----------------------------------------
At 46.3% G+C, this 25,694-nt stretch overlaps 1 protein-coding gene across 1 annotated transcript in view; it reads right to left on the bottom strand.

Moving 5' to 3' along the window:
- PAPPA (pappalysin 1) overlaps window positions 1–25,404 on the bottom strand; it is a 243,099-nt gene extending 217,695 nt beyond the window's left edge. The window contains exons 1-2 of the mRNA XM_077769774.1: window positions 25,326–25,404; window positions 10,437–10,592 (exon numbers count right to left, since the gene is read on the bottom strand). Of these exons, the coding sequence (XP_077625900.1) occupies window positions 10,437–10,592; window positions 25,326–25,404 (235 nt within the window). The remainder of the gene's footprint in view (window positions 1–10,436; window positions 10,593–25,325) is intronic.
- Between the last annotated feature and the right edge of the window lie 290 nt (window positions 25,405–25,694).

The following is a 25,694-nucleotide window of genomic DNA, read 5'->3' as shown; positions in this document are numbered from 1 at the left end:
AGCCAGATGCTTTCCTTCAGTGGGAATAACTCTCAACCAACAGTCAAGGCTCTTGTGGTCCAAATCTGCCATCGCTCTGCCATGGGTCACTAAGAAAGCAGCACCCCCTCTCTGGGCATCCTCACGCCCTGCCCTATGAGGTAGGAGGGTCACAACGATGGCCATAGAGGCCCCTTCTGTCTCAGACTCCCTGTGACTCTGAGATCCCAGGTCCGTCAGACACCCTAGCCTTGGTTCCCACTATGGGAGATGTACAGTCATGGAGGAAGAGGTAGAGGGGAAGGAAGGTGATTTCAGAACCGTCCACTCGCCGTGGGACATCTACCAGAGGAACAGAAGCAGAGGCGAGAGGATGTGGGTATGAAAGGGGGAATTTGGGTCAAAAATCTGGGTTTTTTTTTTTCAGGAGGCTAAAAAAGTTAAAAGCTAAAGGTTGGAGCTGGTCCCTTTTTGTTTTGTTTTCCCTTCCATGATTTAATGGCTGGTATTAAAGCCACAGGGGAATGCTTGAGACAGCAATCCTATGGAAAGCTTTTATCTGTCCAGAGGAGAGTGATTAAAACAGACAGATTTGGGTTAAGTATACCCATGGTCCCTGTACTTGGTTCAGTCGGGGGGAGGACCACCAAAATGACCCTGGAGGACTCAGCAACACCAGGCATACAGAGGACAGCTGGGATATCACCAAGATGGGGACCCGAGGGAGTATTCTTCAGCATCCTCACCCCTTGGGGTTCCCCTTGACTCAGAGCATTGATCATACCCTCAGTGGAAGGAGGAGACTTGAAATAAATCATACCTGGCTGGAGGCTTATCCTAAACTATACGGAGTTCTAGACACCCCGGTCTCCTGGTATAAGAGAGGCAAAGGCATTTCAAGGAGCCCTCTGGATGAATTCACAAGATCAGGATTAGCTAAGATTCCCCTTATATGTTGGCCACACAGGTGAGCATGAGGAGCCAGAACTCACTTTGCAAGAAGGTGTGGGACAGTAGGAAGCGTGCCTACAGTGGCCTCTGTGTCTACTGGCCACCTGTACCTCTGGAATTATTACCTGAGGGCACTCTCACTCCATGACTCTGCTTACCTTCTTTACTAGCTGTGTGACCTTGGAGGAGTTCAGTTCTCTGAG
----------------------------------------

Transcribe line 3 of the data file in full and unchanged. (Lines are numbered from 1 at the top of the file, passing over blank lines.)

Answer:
- PAPPA (pappalysin 1) overlaps window positions 1–25,404 on the bottom strand; it is a 243,099-nt gene extending 217,695 nt beyond the window's left edge. The window contains exons 1-2 of the mRNA XM_077769774.1: window positions 25,326–25,404; window positions 10,437–10,592 (exon numbers count right to left, since the gene is read on the bottom strand). Of these exons, the coding sequence (XP_077625900.1) occupies window positions 10,437–10,592; window positions 25,326–25,404 (235 nt within the window). The remainder of the gene's footprint in view (window positions 1–10,436; window positions 10,593–25,325) is intronic.